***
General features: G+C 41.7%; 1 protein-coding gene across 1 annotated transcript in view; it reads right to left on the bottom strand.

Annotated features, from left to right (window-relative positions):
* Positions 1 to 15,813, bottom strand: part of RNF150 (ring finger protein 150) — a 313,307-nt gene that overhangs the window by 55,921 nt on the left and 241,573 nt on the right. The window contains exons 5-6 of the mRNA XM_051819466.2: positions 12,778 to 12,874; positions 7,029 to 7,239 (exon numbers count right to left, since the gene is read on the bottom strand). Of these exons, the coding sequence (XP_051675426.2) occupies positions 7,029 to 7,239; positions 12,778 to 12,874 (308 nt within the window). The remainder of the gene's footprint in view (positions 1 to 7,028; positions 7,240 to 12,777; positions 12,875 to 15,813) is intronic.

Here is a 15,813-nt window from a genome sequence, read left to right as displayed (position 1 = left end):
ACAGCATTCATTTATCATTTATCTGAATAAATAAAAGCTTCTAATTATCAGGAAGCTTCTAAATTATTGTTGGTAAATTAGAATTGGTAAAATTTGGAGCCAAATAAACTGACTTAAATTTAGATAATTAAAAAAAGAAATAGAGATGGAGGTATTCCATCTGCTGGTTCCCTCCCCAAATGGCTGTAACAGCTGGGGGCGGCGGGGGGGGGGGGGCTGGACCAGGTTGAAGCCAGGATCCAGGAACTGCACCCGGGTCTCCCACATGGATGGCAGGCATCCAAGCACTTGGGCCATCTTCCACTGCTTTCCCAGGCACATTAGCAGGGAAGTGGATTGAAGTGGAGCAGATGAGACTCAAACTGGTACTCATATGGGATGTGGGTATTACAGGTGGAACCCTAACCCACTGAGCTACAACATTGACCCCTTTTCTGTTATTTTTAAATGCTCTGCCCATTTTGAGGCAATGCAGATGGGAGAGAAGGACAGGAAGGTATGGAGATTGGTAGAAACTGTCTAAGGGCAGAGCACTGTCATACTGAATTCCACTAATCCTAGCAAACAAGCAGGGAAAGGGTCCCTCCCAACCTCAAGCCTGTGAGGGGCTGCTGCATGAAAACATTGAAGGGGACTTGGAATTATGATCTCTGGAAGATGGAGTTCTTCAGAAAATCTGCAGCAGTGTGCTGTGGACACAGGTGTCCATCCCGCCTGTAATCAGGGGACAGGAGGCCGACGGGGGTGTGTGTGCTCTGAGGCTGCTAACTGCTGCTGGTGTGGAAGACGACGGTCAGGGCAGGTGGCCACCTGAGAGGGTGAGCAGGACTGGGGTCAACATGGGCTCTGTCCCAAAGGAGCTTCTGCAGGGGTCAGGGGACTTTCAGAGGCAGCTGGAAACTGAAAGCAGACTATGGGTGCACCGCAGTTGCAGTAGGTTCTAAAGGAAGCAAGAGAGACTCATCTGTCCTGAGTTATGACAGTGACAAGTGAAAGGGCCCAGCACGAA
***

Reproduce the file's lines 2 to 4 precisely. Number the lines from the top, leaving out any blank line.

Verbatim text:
Annotated features, from left to right (window-relative positions):
* Positions 1 to 15,813, bottom strand: part of RNF150 (ring finger protein 150) — a 313,307-nt gene that overhangs the window by 55,921 nt on the left and 241,573 nt on the right. The window contains exons 5-6 of the mRNA XM_051819466.2: positions 12,778 to 12,874; positions 7,029 to 7,239 (exon numbers count right to left, since the gene is read on the bottom strand). Of these exons, the coding sequence (XP_051675426.2) occupies positions 7,029 to 7,239; positions 12,778 to 12,874 (308 nt within the window). The remainder of the gene's footprint in view (positions 1 to 7,028; positions 7,240 to 12,777; positions 12,875 to 15,813) is intronic.

Here is a 15,813-nt window from a genome sequence, read left to right as displayed (position 1 = left end):